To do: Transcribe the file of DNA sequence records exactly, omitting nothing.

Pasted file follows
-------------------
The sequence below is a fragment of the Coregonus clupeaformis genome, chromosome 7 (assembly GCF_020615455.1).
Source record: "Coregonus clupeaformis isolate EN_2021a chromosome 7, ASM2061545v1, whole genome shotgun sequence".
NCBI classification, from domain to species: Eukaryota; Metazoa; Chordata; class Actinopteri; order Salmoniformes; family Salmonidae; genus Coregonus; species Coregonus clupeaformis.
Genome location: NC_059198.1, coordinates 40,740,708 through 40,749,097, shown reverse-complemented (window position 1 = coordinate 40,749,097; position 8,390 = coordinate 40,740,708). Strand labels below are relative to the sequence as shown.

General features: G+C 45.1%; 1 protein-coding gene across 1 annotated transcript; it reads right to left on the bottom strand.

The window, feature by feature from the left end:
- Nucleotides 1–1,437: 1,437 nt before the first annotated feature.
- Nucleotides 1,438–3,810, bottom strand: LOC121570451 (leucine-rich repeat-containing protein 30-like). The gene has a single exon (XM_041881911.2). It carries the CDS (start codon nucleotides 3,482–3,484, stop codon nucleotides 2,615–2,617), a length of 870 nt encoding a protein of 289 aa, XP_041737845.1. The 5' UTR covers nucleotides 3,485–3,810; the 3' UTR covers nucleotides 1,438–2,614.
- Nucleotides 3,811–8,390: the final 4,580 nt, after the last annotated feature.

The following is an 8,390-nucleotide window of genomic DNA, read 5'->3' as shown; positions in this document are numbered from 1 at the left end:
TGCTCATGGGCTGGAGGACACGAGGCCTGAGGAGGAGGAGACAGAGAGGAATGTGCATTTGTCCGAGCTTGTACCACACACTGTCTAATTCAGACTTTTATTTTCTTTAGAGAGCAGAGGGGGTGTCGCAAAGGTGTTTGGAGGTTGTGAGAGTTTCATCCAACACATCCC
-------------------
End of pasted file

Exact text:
The sequence below is a fragment of the Coregonus clupeaformis genome, chromosome 7 (assembly GCF_020615455.1).
Source record: "Coregonus clupeaformis isolate EN_2021a chromosome 7, ASM2061545v1, whole genome shotgun sequence".
NCBI classification, from domain to species: Eukaryota; Metazoa; Chordata; class Actinopteri; order Salmoniformes; family Salmonidae; genus Coregonus; species Coregonus clupeaformis.
Genome location: NC_059198.1, coordinates 40,740,708 through 40,749,097, shown reverse-complemented (window position 1 = coordinate 40,749,097; position 8,390 = coordinate 40,740,708). Strand labels below are relative to the sequence as shown.

General features: G+C 45.1%; 1 protein-coding gene across 1 annotated transcript; it reads right to left on the bottom strand.

The window, feature by feature from the left end:
- Nucleotides 1–1,437: 1,437 nt before the first annotated feature.
- Nucleotides 1,438–3,810, bottom strand: LOC121570451 (leucine-rich repeat-containing protein 30-like). The gene has a single exon (XM_041881911.2). It carries the CDS (start codon nucleotides 3,482–3,484, stop codon nucleotides 2,615–2,617), a length of 870 nt encoding a protein of 289 aa, XP_041737845.1. The 5' UTR covers nucleotides 3,485–3,810; the 3' UTR covers nucleotides 1,438–2,614.
- Nucleotides 3,811–8,390: the final 4,580 nt, after the last annotated feature.

The following is an 8,390-nucleotide window of genomic DNA, read 5'->3' as shown; positions in this document are numbered from 1 at the left end:
TGCTCATGGGCTGGAGGACACGAGGCCTGAGGAGGAGGAGACAGAGAGGAATGTGCATTTGTCCGAGCTTGTACCACACACTGTCTAATTCAGACTTTTATTTTCTTTAGAGAGCAGAGGGGGTGTCGCAAAGGTGTTTGGAGGTTGTGAGAGTTTCATCCAACACATCCC